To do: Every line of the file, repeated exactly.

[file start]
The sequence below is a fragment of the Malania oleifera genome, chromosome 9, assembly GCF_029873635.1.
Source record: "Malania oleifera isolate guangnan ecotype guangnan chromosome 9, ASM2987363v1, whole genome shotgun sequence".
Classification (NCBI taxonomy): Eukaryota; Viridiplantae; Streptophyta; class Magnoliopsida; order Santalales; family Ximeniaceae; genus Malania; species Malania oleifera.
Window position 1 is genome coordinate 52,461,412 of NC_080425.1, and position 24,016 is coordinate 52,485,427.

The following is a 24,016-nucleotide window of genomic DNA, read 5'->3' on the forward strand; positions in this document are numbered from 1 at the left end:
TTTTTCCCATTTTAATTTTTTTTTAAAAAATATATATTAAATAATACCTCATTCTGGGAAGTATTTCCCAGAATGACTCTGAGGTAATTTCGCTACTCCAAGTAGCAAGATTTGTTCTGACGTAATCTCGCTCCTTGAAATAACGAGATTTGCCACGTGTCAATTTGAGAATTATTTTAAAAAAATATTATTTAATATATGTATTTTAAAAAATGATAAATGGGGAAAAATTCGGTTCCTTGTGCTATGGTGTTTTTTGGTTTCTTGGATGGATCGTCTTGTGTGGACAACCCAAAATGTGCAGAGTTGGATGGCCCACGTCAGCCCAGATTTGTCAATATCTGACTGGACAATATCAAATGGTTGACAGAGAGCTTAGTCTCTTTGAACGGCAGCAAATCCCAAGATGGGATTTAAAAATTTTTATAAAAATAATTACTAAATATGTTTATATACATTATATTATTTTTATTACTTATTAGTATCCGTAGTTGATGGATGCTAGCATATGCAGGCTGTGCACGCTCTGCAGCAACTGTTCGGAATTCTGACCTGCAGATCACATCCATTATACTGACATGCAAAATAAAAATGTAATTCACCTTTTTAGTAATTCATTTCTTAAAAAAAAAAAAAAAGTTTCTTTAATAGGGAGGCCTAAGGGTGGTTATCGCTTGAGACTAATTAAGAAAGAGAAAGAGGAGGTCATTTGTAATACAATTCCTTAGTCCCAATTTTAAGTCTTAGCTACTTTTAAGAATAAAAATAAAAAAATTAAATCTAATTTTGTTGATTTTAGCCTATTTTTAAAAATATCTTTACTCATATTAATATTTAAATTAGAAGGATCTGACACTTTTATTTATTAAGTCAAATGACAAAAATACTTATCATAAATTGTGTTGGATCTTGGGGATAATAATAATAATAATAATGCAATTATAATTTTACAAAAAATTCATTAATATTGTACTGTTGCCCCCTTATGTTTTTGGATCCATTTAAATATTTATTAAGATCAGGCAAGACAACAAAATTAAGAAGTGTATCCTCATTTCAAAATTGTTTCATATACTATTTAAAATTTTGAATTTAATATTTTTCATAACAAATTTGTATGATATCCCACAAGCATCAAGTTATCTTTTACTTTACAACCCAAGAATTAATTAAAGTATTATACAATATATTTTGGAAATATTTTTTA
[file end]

The sequence below is a fragment of the Malania oleifera genome, chromosome 9, assembly GCF_029873635.1.
Source record: "Malania oleifera isolate guangnan ecotype guangnan chromosome 9, ASM2987363v1, whole genome shotgun sequence".
Classification (NCBI taxonomy): Eukaryota; Viridiplantae; Streptophyta; class Magnoliopsida; order Santalales; family Ximeniaceae; genus Malania; species Malania oleifera.
Window position 1 is genome coordinate 52,461,412 of NC_080425.1, and position 24,016 is coordinate 52,485,427.

The following is a 24,016-nucleotide window of genomic DNA, read 5'->3' on the forward strand; positions in this document are numbered from 1 at the left end:
TTTTTCCCATTTTAATTTTTTTTTAAAAAATATATATTAAATAATACCTCATTCTGGGAAGTATTTCCCAGAATGACTCTGAGGTAATTTCGCTACTCCAAGTAGCAAGATTTGTTCTGACGTAATCTCGCTCCTTGAAATAACGAGATTTGCCACGTGTCAATTTGAGAATTATTTTAAAAAAATATTATTTAATATATGTATTTTAAAAAATGATAAATGGGGAAAAATTCGGTTCCTTGTGCTATGGTGTTTTTTGGTTTCTTGGATGGATCGTCTTGTGTGGACAACCCAAAATGTGCAGAGTTGGATGGCCCACGTCAGCCCAGATTTGTCAATATCTGACTGGACAATATCAAATGGTTGACAGAGAGCTTAGTCTCTTTGAACGGCAGCAAATCCCAAGATGGGATTTAAAAATTTTTATAAAAATAATTACTAAATATGTTTATATACATTATATTATTTTTATTACTTATTAGTATCCGTAGTTGATGGATGCTAGCATATGCAGGCTGTGCACGCTCTGCAGCAACTGTTCGGAATTCTGACCTGCAGATCACATCCATTATACTGACATGCAAAATAAAAATGTAATTCACCTTTTTAGTAATTCATTTCTTAAAAAAAAAAAAAAAGTTTCTTTAATAGGGAGGCCTAAGGGTGGTTATCGCTTGAGACTAATTAAGAAAGAGAAAGAGGAGGTCATTTGTAATACAATTCCTTAGTCCCAATTTTAAGTCTTAGCTACTTTTAAGAATAAAAATAAAAAAATTAAATCTAATTTTGTTGATTTTAGCCTATTTTTAAAAATATCTTTACTCATATTAATATTTAAATTAGAAGGATCTGACACTTTTATTTATTAAGTCAAATGACAAAAATACTTATCATAAATTGTGTTGGATCTTGGGGATAATAATAATAATAATAATGCAATTATAATTTTACAAAAAATTCATTAATATTGTACTGTTGCCCCCTTATGTTTTTGGATCCATTTAAATATTTATTAAGATCAGGCAAGACAACAAAATTAAGAAGTGTATCCTCATTTCAAAATTGTTTCATATACTATTTAAAATTTTGAATTTAATATTTTTCATAACAAATTTGTATGATATCCCACAAGCATCAAGTTATCTTTTACTTTACAACCCAAGAATTAATTAAAGTATTATACAATATATTTTGGAAATATTTTTTA